Mon 20 Apr 2015 – An appeal by India’s Jet Airways against action taken against it by the UK Environment Agency (EA) for non-compliance with the EU Emissions Trading Scheme (EU ETS) has been rejected by an independent UK legal adjudicator. The case relates to the airline’s intra-EEA flights that took place in 2012 for which the airline did not submit a report of its CO2 emissions nor surrender allowances to cover those emissions, as required by EU and UK law. In its submission, Jet Airways argued that the unilateral action of the EU on the imposition of its scheme did not accord with the global consensus reached by ICAO Assembly resolutions and that the Indian Government had prohibited it from complying. Jet Airways faces a fine of €15,000 ($16,000) to cover the 150 tonnes of CO2 emissions estimated by the EA.
According to Jet’s submission to the adjudicator, David Hart QC, appointed by the Secretary of State for Energy and Climate Change, the Indian Government decided in November 2011 there was no need for its carriers to submit data under the EU ETS and then informed them that any correspondence with EU authorities should only be done after prior consent. In April 2012, national carriers were formally prohibited from participating in the scheme, a position reiterated in May 2014 after the A38-18 climate change resolution reached at the 2013 ICAO Assembly and subsequently confirmed in letters to the European Commission and the EA. India’s other main international airline, Air India, is also meant to report to the EA on its emissions under the EU ETS but has likewise failed to do so.
However, Hart rejected the Indian Government’s view that ICAO resolutions were inconsistent with the EU ETS Directive. “In addition, the views of the Indian Government do not purport to be laws binding Jet; they are plainly political views based upon that government’s view as to the state of negotiations between the EU member states and the rest of ICAO who appear to have wanted to negotiate globally,” he said in his determination of the case.
He noted that despite EA requesting clarification of the legal status of the directions to its carriers by the Indian Government, this had not been forthcoming.
“The underlying issue is whether there is a binding international norm which is capable of trumping the EU Directive, such that Jet do not have to comply with the latter,” he continues. “If I am right in my conclusion that there is not, then the Indian Government was wrong in its conclusion that there was, and its political direction to Jet based upon its erroneous view cannot assist Jet on its appeal. The rule of law requires that the executive cannot override the law by its say-so.”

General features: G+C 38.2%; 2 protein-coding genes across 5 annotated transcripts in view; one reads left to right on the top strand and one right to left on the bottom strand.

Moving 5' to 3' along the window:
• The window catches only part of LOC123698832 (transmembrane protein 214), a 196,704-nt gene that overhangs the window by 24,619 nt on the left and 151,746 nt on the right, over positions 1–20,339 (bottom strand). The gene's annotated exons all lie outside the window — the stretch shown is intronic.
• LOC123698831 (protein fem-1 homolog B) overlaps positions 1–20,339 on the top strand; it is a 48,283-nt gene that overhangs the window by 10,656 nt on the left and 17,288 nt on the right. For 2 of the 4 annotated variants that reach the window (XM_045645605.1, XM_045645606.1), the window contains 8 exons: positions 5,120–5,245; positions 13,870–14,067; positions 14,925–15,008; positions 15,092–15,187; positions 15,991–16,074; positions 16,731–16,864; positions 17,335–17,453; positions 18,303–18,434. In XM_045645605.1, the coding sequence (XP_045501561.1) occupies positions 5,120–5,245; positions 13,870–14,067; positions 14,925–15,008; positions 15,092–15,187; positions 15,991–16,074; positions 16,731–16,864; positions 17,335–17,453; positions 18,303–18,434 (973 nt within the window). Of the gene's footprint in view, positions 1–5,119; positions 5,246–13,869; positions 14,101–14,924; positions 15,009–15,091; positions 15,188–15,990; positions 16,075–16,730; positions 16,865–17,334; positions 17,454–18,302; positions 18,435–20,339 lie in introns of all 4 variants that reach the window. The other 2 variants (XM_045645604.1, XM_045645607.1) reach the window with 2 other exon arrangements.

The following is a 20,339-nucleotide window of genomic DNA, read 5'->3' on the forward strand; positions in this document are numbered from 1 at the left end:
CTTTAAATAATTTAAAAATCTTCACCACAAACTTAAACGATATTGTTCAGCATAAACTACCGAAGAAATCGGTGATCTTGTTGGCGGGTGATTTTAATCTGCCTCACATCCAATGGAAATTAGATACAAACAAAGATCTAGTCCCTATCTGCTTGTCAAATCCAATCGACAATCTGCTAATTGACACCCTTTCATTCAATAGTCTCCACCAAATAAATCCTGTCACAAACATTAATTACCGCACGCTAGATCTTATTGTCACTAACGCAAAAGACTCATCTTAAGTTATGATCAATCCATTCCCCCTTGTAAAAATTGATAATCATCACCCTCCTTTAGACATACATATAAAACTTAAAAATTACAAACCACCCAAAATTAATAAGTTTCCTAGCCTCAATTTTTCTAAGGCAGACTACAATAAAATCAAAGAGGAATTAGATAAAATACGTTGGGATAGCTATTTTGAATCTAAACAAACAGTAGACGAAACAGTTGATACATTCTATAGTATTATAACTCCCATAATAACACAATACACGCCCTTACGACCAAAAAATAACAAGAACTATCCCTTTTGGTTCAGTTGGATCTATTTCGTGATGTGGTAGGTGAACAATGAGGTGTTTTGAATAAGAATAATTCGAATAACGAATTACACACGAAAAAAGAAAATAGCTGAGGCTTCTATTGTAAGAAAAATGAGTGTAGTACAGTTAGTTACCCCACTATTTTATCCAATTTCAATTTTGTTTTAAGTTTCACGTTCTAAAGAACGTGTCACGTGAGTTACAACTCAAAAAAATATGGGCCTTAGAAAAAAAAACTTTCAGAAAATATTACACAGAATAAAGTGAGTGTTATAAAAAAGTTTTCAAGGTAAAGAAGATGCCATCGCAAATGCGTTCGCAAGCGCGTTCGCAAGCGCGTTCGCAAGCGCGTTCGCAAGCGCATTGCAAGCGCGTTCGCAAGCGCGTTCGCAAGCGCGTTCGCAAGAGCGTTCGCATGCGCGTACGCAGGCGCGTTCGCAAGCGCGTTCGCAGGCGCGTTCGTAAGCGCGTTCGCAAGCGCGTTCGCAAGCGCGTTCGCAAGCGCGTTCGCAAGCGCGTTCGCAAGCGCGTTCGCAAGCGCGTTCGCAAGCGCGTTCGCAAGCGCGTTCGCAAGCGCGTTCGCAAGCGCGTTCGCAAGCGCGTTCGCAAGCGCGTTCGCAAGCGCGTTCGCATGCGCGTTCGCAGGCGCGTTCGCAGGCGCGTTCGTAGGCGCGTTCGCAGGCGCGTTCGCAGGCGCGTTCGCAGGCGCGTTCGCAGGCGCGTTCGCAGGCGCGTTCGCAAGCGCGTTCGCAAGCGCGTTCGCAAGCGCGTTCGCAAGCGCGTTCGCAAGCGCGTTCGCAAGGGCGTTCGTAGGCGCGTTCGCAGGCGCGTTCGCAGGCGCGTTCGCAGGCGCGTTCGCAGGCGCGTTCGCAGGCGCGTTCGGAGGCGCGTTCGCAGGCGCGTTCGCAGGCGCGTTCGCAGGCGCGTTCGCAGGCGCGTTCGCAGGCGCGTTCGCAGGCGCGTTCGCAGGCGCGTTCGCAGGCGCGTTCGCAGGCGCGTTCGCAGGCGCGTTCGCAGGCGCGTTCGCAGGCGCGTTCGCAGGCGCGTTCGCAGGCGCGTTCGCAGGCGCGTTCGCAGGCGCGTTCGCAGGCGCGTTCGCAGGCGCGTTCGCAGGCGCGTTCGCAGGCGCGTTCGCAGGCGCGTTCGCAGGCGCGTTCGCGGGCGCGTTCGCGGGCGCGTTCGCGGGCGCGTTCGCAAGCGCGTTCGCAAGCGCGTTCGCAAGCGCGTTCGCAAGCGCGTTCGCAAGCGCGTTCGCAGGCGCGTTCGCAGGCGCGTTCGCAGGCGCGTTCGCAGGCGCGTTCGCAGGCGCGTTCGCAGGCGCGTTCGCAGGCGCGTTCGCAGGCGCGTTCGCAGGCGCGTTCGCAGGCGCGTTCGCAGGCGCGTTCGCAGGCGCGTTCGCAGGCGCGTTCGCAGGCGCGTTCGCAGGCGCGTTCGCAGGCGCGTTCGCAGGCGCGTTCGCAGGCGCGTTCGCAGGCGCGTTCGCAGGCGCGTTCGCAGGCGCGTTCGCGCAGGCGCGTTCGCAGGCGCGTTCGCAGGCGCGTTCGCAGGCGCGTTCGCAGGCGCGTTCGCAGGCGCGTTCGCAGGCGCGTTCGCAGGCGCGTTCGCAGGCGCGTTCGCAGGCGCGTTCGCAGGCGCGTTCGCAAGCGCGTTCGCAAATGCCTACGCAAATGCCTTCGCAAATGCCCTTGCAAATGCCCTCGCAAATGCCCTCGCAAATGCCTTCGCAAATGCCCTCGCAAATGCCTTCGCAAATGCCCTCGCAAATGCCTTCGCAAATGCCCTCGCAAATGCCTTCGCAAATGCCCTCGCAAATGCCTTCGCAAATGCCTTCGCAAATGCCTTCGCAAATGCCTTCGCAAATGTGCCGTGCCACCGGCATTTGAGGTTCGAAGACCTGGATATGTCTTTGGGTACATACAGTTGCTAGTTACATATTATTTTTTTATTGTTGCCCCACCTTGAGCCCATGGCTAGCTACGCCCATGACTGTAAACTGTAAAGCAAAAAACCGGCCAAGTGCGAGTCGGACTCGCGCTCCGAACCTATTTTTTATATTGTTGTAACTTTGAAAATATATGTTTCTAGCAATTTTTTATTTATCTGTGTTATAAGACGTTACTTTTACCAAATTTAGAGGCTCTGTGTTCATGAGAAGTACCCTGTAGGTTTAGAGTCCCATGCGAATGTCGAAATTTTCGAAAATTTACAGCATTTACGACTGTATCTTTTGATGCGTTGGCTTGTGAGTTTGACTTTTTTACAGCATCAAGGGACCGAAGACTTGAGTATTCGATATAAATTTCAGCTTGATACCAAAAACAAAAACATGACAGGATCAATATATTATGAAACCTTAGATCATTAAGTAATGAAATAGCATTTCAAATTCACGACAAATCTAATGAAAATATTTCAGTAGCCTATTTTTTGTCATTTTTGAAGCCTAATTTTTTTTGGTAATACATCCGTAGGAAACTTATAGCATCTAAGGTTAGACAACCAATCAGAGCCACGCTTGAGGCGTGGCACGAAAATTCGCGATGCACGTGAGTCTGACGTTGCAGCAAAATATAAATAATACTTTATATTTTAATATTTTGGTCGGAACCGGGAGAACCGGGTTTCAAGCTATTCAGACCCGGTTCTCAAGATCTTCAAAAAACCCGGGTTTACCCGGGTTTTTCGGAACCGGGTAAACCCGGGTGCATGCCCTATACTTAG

Irrespective of the Indian Government instruction, Hart argued that tribunals or national courts within EU member states do not have the jurisdiction to accept a challenge to the validity of an EU Directive, in particular one that had already been upheld by the EU’s highest court, the Court of Justice of the European Union (CJEU). However, he said, regardless of whether he had the jurisdiction to declare the Directive invalid, he found the CJEU’s judgement in the case brought by US airlines in 2011 to be persuasive.
He said the A38-18 resolution was not at odds with the EU initiative to make aviation subject to the EU ETS. “The intent within ICAO to come up with a global MBM is not inconsistent with a group of ICAO members deciding that they will resolve upon a sectoral MBM whilst ICAO members as a whole decide upon the terms of a global solution.”
Jet’s reliance on the ICAO Assembly resolution for its case was also undercut, he argued, by the fact that EU member states imposed reservations on those paragraphs that Jet and the Indian Government relied upon.
“Jet assumes a binding consensus within ICAO, but that is not what the resolution as a whole says. Even if the resolution was capable of being binding, it cannot bind the EU member states which entered a reservation in respect of it.”
He noted the CJEU ruling that similar resolutions passed at earlier Assemblies were non-binding political declarations by ICAO contracting states, which was backed up by Article 38 of the Statute of the International Court of Justice that does not list resolutions of international organisations as part of sources which it is to follow.
“Finally, Jet refers to the need to apply fair and equitable justice in the present case. If I am right in my interpretation of the Directive, and that it is unaffected by the ICAO resolutions relied upon by Jet, then there is no room for the operation of these doctrines,” he concluded.
“For all these reasons I dismiss Jet’s appeal. Given that Jet had not reported its own emissions within the timescale provided for in regulation 21, the EA was obliged to determine those emissions under regulation 22. The ICAO resolutions cannot affect that obligation, nor can the directions from the Government of India.”
Determination of Jet Airways appeal
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